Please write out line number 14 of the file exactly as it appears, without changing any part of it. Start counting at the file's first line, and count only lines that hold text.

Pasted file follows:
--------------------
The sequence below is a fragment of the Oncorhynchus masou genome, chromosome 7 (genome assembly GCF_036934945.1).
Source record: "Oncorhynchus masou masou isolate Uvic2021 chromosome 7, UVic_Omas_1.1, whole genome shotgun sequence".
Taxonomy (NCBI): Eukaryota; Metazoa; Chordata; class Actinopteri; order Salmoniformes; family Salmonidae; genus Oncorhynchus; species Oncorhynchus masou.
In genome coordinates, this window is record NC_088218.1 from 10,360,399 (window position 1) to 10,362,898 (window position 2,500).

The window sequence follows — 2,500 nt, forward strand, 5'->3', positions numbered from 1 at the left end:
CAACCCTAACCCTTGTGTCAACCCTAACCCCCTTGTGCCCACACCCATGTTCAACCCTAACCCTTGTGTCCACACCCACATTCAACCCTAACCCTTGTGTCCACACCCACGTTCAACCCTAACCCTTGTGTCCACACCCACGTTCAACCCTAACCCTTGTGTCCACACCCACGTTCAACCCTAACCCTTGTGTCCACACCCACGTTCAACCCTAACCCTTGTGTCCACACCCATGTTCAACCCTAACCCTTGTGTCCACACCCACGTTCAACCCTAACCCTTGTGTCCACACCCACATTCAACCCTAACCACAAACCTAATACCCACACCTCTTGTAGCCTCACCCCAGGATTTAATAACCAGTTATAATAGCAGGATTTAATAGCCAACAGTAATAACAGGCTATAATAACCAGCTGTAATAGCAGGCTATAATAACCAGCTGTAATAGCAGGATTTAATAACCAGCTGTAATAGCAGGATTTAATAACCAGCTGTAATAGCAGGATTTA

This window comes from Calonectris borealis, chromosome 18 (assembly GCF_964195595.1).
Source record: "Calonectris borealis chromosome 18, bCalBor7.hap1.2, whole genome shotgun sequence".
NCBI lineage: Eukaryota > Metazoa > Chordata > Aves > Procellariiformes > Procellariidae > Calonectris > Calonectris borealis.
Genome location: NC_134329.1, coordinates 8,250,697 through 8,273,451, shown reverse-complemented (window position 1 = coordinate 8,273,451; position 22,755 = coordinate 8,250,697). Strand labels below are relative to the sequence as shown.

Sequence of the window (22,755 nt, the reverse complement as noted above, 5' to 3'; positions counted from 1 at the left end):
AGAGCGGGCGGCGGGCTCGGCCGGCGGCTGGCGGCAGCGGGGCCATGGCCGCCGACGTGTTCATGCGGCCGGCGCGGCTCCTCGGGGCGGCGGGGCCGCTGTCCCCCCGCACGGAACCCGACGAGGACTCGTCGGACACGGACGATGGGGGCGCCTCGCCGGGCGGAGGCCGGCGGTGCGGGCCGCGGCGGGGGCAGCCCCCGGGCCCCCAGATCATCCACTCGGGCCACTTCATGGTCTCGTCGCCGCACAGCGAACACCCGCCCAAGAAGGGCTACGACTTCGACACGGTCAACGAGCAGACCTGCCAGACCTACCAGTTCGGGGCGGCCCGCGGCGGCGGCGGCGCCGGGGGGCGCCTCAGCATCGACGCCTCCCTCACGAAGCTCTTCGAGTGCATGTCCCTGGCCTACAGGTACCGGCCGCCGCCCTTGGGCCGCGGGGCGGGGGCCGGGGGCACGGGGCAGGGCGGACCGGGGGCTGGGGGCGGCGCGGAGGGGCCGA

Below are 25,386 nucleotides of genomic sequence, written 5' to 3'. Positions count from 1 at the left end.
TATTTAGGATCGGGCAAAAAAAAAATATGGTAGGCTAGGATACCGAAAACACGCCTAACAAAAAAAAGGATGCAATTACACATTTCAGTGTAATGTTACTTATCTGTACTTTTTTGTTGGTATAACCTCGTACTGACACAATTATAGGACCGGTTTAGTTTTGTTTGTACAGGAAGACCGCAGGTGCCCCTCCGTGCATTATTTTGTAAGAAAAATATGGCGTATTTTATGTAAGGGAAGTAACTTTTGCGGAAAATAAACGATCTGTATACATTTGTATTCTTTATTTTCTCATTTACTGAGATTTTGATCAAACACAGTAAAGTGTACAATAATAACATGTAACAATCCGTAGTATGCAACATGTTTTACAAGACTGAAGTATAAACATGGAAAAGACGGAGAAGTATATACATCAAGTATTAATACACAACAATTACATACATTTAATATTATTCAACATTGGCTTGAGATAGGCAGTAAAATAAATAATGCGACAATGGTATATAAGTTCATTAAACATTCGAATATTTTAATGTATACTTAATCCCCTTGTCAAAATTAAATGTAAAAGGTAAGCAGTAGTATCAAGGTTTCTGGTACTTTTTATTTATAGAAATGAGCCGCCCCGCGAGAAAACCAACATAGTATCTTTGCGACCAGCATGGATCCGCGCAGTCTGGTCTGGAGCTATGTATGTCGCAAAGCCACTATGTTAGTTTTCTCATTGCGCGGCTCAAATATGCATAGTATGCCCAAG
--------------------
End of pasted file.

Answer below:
TATTTAGGATCGGGCAAAAAAAAAATATGGTAGGCTAGGATACCGAAAACACGCCTAACAAAAAAAAGGATGCAATTACACATTTCAGTGTAATGTTACTTATCTGTACTTTTTTGTTGGTATAACCTCGTACTGACACAATTATAGGACCGGTTTAGTTTTGTTTGTACAGGAAGACCGCAGGTGCCCCTCCGTGCATTATTTTGTAAGAAAAATATGGCGTATTTTATGTAAGGGAAGTAACTTTTGCGGAAAATAAACGATCTGTATACATTTGTATTCTTTATTTTCTCATTTACTGAGATTTTGATCAAACACAGTAAAGTGTACAATAATAACATGTAACAATCCGTAGTATGCAACATGTTTTACAAGACTGAAGTATAAACATGGAAAAGACGGAGAAGTATATACATCAAGTATTAATACACAACAATTACATACATTTAATATTATTCAACATTGGCTTGAGATAGGCAGTAAAATAAATAATGCGACAATGGTATATAAGTTCATTAAACATTCGAATATTTTAATGTATACTTAATCCCCTTGTCAAAATTAAATGTAAAAGGTAAGCAGTAGTATCAAGGTTTCTGGTACTTTTTATTTATAGAAATGAGCCGCCCCGCGAGAAAACCAACATAGTATCTTTGCGACCAGCATGGATCCGCGCAGTCTGGTCTGGAGCTATGTATGTCGCAAAGCCACTATGTTAGTTTTCTCATTGCGCGGCTCAAATATGCATAGTATGCCCAAG